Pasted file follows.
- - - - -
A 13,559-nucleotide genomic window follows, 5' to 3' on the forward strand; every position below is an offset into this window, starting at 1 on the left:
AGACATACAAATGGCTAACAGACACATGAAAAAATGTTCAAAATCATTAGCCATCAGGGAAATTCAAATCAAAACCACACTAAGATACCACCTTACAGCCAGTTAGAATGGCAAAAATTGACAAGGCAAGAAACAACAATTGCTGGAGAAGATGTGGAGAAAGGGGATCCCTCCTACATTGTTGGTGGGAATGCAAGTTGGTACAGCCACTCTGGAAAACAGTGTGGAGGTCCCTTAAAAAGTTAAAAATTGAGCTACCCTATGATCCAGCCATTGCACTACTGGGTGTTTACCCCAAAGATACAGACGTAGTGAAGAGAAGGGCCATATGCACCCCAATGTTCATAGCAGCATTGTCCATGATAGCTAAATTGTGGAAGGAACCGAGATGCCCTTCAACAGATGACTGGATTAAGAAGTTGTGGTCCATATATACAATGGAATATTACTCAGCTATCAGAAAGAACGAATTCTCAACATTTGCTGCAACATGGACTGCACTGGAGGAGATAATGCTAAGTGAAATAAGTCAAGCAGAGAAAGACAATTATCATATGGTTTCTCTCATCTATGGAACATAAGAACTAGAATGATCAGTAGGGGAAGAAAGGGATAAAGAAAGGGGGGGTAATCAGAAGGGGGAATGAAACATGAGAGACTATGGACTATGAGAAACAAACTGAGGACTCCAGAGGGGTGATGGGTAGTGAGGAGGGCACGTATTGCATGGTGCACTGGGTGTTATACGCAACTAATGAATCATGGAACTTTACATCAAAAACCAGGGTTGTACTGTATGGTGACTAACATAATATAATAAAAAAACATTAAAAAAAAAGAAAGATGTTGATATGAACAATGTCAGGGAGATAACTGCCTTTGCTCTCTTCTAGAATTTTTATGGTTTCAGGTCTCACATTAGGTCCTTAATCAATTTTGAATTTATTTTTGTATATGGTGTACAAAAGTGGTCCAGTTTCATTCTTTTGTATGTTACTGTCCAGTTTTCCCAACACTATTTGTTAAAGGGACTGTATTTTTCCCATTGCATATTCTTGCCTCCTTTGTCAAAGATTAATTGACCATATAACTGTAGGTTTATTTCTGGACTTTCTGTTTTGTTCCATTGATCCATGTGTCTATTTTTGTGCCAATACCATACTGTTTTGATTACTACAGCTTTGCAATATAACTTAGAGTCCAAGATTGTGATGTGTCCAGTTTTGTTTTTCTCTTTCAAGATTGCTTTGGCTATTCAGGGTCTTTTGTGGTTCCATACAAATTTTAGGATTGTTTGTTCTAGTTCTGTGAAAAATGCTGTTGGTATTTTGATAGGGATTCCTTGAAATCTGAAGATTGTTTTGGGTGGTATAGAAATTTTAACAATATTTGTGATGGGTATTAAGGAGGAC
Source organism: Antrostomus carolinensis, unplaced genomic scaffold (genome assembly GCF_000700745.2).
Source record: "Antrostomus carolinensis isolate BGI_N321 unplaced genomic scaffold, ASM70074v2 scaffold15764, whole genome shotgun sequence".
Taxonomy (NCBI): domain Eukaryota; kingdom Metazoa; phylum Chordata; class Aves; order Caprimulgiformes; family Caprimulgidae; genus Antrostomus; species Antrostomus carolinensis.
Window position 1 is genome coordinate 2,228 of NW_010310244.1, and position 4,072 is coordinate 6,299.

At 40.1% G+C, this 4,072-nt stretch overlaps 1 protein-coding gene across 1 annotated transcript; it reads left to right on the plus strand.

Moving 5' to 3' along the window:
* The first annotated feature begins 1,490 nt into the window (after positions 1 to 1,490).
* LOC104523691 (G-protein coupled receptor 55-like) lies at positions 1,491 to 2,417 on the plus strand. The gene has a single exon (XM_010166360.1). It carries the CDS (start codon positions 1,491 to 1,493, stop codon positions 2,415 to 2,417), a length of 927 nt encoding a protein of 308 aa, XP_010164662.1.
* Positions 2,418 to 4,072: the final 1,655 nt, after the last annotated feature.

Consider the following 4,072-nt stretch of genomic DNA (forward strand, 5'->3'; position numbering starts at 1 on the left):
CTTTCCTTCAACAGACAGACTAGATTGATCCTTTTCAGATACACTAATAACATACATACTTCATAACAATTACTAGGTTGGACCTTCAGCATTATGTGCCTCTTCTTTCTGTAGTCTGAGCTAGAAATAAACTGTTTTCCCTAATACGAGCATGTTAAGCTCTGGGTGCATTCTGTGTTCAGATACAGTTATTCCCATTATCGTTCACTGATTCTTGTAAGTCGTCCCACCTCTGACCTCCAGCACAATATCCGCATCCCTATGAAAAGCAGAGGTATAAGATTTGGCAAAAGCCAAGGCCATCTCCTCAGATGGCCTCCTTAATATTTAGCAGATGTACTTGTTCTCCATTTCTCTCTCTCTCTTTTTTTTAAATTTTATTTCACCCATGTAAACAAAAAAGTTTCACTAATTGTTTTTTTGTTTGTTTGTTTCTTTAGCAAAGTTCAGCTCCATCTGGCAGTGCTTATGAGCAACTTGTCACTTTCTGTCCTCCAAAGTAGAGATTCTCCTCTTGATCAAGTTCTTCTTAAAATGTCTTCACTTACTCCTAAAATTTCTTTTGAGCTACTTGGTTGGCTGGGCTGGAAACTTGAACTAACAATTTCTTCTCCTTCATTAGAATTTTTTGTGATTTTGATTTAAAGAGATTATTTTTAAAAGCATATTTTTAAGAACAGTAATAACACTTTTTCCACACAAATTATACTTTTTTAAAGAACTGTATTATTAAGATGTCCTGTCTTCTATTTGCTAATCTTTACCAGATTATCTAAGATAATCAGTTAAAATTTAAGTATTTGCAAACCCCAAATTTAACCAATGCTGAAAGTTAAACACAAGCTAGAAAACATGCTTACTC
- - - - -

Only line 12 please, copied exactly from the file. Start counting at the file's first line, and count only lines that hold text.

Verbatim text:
Consider the following 4,072-nt stretch of genomic DNA (forward strand, 5'->3'; position numbering starts at 1 on the left):